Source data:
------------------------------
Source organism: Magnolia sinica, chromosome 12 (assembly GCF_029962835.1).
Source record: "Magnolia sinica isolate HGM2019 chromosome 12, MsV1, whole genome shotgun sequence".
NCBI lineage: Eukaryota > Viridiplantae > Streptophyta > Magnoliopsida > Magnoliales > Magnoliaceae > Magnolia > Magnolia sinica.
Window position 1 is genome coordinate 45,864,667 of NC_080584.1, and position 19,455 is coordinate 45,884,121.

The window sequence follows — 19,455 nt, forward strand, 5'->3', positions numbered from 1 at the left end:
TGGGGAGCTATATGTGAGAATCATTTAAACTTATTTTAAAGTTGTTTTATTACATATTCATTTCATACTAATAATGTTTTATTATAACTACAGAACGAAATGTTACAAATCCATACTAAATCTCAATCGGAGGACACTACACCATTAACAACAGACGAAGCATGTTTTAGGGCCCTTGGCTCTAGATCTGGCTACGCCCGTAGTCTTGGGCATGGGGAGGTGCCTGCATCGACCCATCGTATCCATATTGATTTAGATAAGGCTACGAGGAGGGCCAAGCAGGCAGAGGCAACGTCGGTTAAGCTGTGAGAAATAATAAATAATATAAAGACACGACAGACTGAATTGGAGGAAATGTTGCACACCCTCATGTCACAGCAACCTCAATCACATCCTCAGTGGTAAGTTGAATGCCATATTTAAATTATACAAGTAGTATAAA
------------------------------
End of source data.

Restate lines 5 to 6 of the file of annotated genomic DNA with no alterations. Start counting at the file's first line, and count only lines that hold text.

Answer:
The window sequence follows — 19,455 nt, forward strand, 5'->3', positions numbered from 1 at the left end:
TGGGGAGCTATATGTGAGAATCATTTAAACTTATTTTAAAGTTGTTTTATTACATATTCATTTCATACTAATAATGTTTTATTATAACTACAGAACGAAATGTTACAAATCCATACTAAATCTCAATCGGAGGACACTACACCATTAACAACAGACGAAGCATGTTTTAGGGCCCTTGGCTCTAGATCTGGCTACGCCCGTAGTCTTGGGCATGGGGAGGTGCCTGCATCGACCCATCGTATCCATATTGATTTAGATAAGGCTACGAGGAGGGCCAAGCAGGCAGAGGCAACGTCGGTTAAGCTGTGAGAAATAATAAATAATATAAAGACACGACAGACTGAATTGGAGGAAATGTTGCACACCCTCATGTCACAGCAACCTCAATCACATCCTCAGTGGTAAGTTGAATGCCATATTTAAATTATACAAGTAGTATAAA